David Cruz, 29, had been detained in the county jail after being charged with the murder of Christian Tristan in August of 2019.
In an official motion to reduce bond, Cruz’s attorney argued that coronavirus “is certainly going to strike the Harris County Jail population and spread like wildfire among inmates.” Official documents filed with the District Clerk’s office make no mention of any underlying health conditions for Mr. Cruz.
Cruz’s release was authorized by Harris County 180th District Criminal Court Judge DaSean Jones (D), who has previously come under fire for releasing felony suspects on personal recognizance bond.
Last October, Jones ordered a PR bond for Nathaniel Taylor, a habitual offender with a criminal history dating back to 1994, and who had already failed to appear on a previous felony charge.
One month later, Taylor shot at Houston Police officers and has now been charged with attempted capital murder and detained in the county jail.
Elected to the 180th Criminal Court in 2018, Jones is a member of the Houston Democratic Socialists of America (DSA). His wife and fellow socialist Audia Jones recently lost her bid to unseat Harris County District Attorney Kim Ogg.
At a Houston DSA discussion on “The End of Policing” last year, Jones said, “I plan on having one term, because I plan on pissing a lot of people off.”
Although Harris County Sheriff Ed Gonzalez has announced plans to release “non-violent” jail inmates with health risks in light of coronavirus concerns, on social media he responded to questions about Cruz’s by saying, “Public Safety should be considered in every case.”
Regarding the Cruz case, a spokesman for the Sheriff’s office told The Texan, “That particular release was ordered by a judge overseeing a Houston PD case. Our agency had no input in that decision.”
Highlighting continued tensions over public safety and criminal justice reforms in the area, Houston Police Chief Art Acevedo took to social media early Saturday to express concerns about Gonzalez’s plans to release pretrial detainees without a definitive plan “when there are health services in the jail.”
Earlier in the week, Acevedo had also used his Twitter account to respond to the release of Cruz saying, “Outrageous! Some of our activist judges & officials must not be allowed to use COVID19 as a pretext to release dangerous people.”
Another socialist and controversial Harris County Judge, Franklin Bynum of Criminal Court No. 8, has also invoked the coronavirus pandemic to justify the release of suspects.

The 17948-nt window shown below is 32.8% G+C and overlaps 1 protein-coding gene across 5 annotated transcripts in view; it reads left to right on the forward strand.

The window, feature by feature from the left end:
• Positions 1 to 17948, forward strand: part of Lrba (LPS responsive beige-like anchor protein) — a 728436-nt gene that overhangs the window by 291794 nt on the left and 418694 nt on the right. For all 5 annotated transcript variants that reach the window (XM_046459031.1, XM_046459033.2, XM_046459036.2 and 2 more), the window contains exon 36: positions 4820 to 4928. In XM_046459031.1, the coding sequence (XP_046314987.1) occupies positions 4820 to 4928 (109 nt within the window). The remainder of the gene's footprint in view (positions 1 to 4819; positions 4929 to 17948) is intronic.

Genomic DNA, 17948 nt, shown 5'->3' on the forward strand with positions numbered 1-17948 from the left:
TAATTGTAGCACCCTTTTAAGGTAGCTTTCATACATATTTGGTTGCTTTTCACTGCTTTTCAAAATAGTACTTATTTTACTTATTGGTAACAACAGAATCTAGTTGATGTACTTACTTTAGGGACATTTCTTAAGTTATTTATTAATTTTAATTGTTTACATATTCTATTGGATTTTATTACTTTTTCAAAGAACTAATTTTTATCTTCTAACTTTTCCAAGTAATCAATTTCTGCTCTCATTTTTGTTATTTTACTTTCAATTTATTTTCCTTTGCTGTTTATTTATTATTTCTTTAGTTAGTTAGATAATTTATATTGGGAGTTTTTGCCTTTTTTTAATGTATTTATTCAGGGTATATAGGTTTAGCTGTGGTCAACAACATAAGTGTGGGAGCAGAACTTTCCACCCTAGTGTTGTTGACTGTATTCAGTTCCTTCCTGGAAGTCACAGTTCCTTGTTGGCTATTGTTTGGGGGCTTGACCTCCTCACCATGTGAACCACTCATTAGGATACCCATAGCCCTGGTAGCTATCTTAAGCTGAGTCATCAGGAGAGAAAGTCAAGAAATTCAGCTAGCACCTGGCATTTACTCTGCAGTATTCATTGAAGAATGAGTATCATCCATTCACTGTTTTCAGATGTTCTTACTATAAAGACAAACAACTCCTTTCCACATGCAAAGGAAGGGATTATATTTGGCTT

On Friday, Bynum lambasted the District Attorney’s office for seeking to prosecute and detain suspect Christopher Bales on misdemeanor theft charges in Harris County. Bales, however, is also a wanted fugitive due to felony domestic abuse charges in Michigan.
Despite a statement from the county prosecuting attorney in Washtenaw County Michigan confirming plans to extradite Bales, Judge Bynum is seeking to release the suspect as soon as possible.
Late Friday, Harris County District Court judges released new General Order Bond guidelines providing for expedited release of individuals charged with certain felony crimes as long as suspects do not have a pending felony or open warrant. Felonies listed for release include “Bribery, Delivery of Marihuana [sic], Forgery, Manufacture of Substance in Penalty Group I (481.112b), and Theft (31.03(e)(4).”
Murder suspect David Cruz is represented by David Cunningham, a criminal defense attorney who also serves as an adjunct instructor at the University of Houston Law Center and who attained notoriety for defending convicted Bosnian war criminal Radoslav Brdanin.
Prior to his arrest for the murder of Christian Tristan, Cruz had served a five-year prison sentence for Failure to Stop and Render Aid after a vehicular accident that resulted in the death of Anthony Story in 2011. Records indicate Cruz was also twice arrested for Driving While Intoxicated in 2017.
Below is a copy of the motion to rescind Cruz’s bond.
Correction: A previous version of the article called suspect Christopher Bales by an incorrect first name.
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Holly Hansen is a reporter for The Texan living in Harris County. Her former column, “All In Perspective” ran in The Georgetown Advocate, Jarrell Star Ledger, and The Hill Country News, and she has contributed to a variety of Texas digital media outlets. She graduated summa cum laude from the University of Central Florida with a degree in History, and in addition to writing about politics and policy, also writes about faith and culture.